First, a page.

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Forecasting of small macroeconomic VARs in the presence of instabilities

  • Todd E. Clark
  • Michael W. McCracken

Small-scale VARs have come to be widely used in macroeconomics, for purposes ranging from forecasting output, prices, and interest rates to modeling expectations formation in theoretical models. However, a body of recent work suggests such VAR models may be prone to instabilities. In the face of such instabilities, a variety of estimation or forecasting methods might be used to improve the accuracy of forecasts from a VAR. These methods include using different approaches to lag selection, observation windows for estimation, (over-) differencing, intercept correction, stochastically time--varying parameters, break dating, discounted least squares, Bayesian shrinkage, detrending of inflation and interest rates, and model averaging. Focusing on simple models of U.S. output, prices, and interest rates, this paper compares the effectiveness of such methods. Our goal is to identify those approaches that, in real time, yield the most accurate forecasts of these variables. We use forecasts from simple univariate time series models, the Survey of Professional Forecasters and the Federal Reserve Board's Greenbook as benchmarks.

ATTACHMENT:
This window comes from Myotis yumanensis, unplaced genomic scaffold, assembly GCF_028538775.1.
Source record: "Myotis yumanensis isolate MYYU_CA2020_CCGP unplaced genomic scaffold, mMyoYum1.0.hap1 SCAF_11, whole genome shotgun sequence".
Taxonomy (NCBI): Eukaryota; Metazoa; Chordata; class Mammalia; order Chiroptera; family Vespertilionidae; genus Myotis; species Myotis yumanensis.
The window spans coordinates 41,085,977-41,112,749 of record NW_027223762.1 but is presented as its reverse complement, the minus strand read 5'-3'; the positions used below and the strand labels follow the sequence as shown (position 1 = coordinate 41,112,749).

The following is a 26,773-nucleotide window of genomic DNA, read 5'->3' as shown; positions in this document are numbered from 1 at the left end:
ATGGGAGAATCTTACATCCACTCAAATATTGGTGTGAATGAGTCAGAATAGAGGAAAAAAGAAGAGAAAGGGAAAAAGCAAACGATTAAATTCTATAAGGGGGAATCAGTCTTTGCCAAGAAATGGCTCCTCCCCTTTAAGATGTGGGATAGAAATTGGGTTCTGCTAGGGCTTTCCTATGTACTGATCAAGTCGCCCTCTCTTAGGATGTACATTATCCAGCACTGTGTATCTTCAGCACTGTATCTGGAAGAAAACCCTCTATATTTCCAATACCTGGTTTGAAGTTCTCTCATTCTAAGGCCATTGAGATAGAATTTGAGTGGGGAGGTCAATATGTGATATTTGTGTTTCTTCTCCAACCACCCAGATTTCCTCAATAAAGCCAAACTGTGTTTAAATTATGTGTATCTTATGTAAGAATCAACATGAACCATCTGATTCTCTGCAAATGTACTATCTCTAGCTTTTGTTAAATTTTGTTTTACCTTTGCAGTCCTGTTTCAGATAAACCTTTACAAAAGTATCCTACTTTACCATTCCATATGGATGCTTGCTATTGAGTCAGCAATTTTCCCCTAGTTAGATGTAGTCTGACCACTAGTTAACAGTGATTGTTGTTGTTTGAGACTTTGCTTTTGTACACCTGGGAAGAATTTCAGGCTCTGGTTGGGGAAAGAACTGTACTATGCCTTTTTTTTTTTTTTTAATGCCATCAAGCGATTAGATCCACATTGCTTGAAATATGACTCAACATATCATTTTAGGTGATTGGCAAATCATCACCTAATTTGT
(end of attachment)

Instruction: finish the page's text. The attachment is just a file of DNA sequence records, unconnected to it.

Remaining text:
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Paper provided by Federal Reserve Bank of Kansas City in its series Research Working Paper with number RWP 06-09.

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Date of creation: 2006
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Handle: RePEc:fip:fedkrw:rwp06-09
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